New defence against superbugs
doi:10.1038/nindia.2015.151 Published online 17 November 2015
Researchers have synthesized monomers and dimers of vancomycin aglycon that can inhibit the growth of various ‘superbugs’ ― bacteria that are resistant to multiple drugs1. These compounds killed bacteria more efficiently than existing antibiotics such as vancomycin and hence could emerge as powerful antibiotics.
Studies had shown that disease-causing bacteria such as Staphylococcus aureus and Enterococcus faecium have developed resistance to vancomycin, the most potent antibiotic.
To find effective antibiotics, the researchers synthesized vancomycin aglycon monomers and dimers containing positively charged fat-loving pockets that had an affinity for the negatively charged cell membranes of bacteria. They probed the antibacterial activities of the vancomycin derivatives by exposing them to vancomycin-sensitive and vancomycin-resistant S. aureus and E. faecium in culture and whole blood.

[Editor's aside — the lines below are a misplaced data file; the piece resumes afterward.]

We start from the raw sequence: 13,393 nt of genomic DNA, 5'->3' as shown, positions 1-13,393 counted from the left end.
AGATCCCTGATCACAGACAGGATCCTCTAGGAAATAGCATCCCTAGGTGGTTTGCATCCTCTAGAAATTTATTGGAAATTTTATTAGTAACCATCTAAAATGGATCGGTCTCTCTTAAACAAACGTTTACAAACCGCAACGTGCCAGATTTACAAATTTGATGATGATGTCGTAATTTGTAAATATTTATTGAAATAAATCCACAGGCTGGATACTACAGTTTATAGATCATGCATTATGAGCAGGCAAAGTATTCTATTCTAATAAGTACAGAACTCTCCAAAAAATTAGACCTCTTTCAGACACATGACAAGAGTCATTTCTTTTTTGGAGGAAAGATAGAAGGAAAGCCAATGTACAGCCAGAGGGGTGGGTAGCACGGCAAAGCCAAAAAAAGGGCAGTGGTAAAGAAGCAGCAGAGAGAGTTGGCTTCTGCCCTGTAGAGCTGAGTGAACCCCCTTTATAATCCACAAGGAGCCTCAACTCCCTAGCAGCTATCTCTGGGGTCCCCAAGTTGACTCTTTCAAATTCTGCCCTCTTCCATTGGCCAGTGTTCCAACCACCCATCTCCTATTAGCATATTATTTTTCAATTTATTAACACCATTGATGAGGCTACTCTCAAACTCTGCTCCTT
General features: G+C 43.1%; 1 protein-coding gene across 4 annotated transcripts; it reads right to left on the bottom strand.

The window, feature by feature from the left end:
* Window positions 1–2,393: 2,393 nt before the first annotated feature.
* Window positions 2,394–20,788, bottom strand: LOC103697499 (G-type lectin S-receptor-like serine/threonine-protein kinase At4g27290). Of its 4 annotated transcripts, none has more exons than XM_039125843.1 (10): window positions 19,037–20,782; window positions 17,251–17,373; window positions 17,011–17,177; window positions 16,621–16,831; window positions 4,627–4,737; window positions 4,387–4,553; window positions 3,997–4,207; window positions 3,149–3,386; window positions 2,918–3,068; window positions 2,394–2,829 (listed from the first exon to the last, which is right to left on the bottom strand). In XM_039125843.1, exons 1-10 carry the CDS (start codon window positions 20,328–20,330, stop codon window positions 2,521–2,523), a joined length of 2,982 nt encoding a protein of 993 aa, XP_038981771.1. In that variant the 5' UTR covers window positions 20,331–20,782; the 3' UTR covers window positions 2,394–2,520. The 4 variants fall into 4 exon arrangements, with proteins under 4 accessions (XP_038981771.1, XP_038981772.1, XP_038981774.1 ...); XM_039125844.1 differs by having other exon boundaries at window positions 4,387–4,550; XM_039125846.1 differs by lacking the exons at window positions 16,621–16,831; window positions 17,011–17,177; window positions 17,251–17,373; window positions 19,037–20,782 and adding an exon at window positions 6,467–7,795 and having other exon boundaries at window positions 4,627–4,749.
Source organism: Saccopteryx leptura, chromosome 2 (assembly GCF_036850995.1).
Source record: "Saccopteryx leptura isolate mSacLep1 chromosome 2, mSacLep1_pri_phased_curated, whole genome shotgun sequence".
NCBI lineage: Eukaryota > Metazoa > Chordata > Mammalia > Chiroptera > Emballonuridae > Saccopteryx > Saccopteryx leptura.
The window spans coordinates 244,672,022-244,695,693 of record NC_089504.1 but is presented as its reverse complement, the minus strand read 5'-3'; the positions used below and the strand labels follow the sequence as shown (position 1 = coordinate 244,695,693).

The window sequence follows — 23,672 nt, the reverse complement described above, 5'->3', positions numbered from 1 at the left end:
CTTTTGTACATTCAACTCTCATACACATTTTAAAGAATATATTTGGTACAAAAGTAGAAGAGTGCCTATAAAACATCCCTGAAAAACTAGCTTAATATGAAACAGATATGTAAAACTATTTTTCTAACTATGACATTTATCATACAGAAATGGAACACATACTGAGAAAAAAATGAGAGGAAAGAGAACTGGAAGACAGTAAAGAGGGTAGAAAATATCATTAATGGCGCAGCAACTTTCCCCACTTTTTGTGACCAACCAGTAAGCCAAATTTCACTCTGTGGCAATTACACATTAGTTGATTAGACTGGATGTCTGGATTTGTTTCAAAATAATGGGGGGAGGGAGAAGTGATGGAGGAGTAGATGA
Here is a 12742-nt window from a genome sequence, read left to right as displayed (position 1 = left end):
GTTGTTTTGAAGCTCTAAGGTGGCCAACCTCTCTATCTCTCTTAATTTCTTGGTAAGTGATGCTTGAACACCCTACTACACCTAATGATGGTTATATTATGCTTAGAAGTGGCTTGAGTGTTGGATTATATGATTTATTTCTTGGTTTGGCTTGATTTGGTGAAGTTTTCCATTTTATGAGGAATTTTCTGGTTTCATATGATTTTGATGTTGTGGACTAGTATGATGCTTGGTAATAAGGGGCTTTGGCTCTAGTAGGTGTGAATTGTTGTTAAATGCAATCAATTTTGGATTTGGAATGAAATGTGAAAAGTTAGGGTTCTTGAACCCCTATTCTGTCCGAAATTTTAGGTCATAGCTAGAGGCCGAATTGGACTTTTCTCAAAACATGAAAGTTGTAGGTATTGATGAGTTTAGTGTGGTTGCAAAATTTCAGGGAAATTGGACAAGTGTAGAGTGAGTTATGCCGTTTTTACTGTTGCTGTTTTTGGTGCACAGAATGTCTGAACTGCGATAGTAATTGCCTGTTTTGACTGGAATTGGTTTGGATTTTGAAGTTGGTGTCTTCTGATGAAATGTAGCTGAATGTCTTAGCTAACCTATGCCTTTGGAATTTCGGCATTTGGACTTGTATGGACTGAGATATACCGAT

One of the vancomycin aglycon monomers showed a 115 times higher antibacterial activity against vancomycin-resistant E. faecium than vancomycin. The vancomycin aglycon dimers were also found to be more effective than vancomycin against vancomycin-resistant and vancomycin-intermediate-resistant S. aureus and vancomycin-sensitive E. faecium.
One of the dimers exhibited a 300 times higher antibacterial activity against vancomycin-resistant E. faecium than vancomycin. This dimer killed bacteria at low concentrations and retained its antibacterial activity in whole blood.
The vancomycin derivatives, particularly dimers, achieved such high antibacterial activities by efficiently inhibiting the biosynthesis of peptidoglycan, which helps build the bacterial cell wall, the researchers say.